The Adam Project is a glossy amalgamation of much better action-adventure fare.
This review of the Netflix film The Adam Project does not contain spoilers.
The Adam Project starts with your typical Ryan Reynolds snark cannon. As he tries to outmaneuver his boss, Maya Sorian (the great Catherine Keener), he gives her a couple of those classic “Reynoldsisms” in a short period. It’s impressive he has enough time to fly the jet and come up with pithy retorts. But they try, and boy, do they ever try, to fit in as many as they can in a short time. Almost everything about The Adam Project, Reynolds, and director Shawn Levy (Free Guy) feels forced and unnatural. And when the science-fiction film does begin to entertain, you realize it’s a glossy amalgamation of much better action-adventure fare.
That’s not to say The Adam Project isn’t good. If anything, it attempts to give the audience its money’s worth. And with Netflix’s price increase, you appreciate the hard work. Here, Reynolds plays Adam Reed, a time-traveling pilot trying to save the world by going back in time to fix past mistakes. He does so by accessing a wormhole of his creation and crash lands in the present-day 28 years earlier. From there, he crashes into a forest near the home where he grew up. He meets his old yellow labrador (wouldn’t you have killed for him to be named Hugh Jackman?) and himself at the tender age of twelve years old (newcomer Walker Scobell).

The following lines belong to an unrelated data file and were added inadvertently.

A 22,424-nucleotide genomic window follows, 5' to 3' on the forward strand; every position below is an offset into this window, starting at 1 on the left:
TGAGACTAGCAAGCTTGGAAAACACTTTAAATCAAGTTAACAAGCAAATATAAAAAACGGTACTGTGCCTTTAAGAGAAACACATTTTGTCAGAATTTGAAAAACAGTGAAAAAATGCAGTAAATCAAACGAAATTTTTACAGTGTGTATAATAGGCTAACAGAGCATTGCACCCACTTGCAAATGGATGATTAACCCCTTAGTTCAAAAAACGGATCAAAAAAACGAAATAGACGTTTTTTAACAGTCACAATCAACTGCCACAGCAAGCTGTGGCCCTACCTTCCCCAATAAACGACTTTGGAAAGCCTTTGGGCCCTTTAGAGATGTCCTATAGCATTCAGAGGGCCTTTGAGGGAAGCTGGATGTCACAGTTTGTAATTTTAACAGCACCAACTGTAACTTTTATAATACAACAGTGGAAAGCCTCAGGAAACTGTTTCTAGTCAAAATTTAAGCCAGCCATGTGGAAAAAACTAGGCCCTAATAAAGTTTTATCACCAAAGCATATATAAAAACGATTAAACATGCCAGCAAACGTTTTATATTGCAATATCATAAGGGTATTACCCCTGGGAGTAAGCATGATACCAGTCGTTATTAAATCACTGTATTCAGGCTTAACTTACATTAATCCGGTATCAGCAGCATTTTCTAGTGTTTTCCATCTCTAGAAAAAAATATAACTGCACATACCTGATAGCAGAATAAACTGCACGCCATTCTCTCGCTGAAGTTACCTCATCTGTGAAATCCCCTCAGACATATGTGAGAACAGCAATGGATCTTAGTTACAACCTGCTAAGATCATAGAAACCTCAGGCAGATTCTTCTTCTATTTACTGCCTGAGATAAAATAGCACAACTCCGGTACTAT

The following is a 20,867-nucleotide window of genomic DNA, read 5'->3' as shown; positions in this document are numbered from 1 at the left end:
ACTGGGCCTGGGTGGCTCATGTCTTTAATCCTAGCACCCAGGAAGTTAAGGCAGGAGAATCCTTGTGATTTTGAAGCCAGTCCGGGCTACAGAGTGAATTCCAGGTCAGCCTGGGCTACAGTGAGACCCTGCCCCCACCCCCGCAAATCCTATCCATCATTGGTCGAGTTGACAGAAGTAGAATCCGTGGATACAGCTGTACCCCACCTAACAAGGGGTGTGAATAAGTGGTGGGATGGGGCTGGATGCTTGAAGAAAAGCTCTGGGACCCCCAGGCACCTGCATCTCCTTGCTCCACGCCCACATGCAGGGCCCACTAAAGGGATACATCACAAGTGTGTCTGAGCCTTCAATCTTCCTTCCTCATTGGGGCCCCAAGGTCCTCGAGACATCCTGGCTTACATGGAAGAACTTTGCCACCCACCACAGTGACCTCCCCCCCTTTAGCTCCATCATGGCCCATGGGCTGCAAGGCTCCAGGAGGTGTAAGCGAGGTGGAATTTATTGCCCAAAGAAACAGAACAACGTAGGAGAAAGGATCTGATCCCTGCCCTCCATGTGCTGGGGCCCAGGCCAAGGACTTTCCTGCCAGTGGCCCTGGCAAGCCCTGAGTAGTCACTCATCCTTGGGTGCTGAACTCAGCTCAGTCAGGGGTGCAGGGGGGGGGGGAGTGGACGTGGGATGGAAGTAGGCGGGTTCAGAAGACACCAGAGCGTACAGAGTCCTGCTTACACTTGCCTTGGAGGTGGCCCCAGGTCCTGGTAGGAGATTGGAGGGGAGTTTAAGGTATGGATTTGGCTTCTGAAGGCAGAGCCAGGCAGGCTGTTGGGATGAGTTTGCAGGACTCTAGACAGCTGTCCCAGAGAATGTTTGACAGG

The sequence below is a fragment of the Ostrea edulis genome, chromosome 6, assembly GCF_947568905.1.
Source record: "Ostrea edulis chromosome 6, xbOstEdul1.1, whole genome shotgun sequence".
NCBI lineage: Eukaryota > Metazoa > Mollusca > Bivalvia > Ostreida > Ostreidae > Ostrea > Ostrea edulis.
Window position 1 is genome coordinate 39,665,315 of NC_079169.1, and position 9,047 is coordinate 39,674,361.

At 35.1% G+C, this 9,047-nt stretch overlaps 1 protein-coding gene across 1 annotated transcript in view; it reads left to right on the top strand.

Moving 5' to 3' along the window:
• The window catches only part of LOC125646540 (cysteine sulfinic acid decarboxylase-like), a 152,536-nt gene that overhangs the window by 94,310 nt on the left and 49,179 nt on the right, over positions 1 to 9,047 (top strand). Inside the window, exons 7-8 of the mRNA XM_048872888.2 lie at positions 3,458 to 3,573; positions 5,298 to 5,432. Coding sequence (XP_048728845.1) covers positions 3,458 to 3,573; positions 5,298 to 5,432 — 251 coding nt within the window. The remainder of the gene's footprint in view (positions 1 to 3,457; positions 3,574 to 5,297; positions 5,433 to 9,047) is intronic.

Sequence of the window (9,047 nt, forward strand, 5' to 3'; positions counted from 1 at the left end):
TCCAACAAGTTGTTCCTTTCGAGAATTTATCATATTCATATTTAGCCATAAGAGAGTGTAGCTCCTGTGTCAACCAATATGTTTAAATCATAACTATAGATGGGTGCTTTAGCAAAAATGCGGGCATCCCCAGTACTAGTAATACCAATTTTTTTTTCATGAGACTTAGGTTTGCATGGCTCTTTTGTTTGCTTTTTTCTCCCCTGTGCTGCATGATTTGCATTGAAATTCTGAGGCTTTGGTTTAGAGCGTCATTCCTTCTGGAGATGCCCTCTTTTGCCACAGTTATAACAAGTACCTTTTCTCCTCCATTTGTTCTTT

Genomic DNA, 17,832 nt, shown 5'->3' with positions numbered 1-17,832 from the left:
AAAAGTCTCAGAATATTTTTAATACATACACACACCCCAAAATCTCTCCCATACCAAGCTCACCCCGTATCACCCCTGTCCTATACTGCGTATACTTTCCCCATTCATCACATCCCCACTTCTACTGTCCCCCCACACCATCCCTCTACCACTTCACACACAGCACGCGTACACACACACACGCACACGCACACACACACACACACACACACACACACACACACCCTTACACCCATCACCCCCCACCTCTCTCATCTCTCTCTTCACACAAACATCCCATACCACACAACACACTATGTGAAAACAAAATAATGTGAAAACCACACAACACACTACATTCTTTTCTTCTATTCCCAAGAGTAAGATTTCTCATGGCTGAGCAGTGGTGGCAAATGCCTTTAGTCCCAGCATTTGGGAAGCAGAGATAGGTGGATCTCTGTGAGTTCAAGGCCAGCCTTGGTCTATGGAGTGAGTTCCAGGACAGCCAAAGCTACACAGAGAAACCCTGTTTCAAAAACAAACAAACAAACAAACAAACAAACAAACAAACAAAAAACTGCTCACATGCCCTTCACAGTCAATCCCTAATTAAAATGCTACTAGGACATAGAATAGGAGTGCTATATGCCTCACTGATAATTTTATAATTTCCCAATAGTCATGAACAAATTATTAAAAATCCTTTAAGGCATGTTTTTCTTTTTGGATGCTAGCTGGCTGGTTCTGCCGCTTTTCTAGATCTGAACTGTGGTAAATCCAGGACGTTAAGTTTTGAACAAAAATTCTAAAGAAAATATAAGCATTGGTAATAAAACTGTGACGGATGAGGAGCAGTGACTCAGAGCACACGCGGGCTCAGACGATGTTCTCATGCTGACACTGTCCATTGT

One would think since he hit a type of hyperdrive button in space circa 2050, it would be a strange coincidence to land near his home. Or an amazing coincidence. Then again, you wouldn’t get to set up a fairly standard plot when it comes to fixing mistakes when it comes to family in the time travel genre. Here, Adam’s father (Mark Ruffalo) died a year or two prior. He is now being raised by his single mother, Ellie (Jennifer Garner). The adult Adam has a thing or two to teach his younger self. Like how to give his mother a break. He has plenty of regrets since losing his wife (Zoe Saldaña) a couple of years back. Well, actually in the future, but big Adam’s past, not the tinier version. You know what I mean.